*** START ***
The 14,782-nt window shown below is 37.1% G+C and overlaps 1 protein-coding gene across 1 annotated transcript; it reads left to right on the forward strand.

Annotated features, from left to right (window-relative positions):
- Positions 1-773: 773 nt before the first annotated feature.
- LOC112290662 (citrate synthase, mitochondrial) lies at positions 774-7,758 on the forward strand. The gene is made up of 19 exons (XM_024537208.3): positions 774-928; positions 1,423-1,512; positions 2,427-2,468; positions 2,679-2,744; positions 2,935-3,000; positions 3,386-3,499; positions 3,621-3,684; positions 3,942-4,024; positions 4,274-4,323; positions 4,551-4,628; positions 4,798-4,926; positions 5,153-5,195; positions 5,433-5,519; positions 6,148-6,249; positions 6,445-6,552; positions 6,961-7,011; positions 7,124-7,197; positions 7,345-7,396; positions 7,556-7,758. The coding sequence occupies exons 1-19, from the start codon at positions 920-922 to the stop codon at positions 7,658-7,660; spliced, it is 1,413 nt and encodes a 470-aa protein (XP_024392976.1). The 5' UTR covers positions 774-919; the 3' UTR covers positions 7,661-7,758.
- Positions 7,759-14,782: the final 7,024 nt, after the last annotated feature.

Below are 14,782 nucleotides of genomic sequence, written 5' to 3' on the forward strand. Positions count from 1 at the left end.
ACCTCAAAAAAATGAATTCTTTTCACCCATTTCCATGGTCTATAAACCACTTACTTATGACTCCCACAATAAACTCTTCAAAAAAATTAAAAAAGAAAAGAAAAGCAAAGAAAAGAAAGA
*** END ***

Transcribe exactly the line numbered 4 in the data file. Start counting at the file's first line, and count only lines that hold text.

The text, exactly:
- LOC112290662 (citrate synthase, mitochondrial) lies at positions 774-7,758 on the forward strand. The gene is made up of 19 exons (XM_024537208.3): positions 774-928; positions 1,423-1,512; positions 2,427-2,468; positions 2,679-2,744; positions 2,935-3,000; positions 3,386-3,499; positions 3,621-3,684; positions 3,942-4,024; positions 4,274-4,323; positions 4,551-4,628; positions 4,798-4,926; positions 5,153-5,195; positions 5,433-5,519; positions 6,148-6,249; positions 6,445-6,552; positions 6,961-7,011; positions 7,124-7,197; positions 7,345-7,396; positions 7,556-7,758. The coding sequence occupies exons 1-19, from the start codon at positions 920-922 to the stop codon at positions 7,658-7,660; spliced, it is 1,413 nt and encodes a 470-aa protein (XP_024392976.1). The 5' UTR covers positions 774-919; the 3' UTR covers positions 7,661-7,758.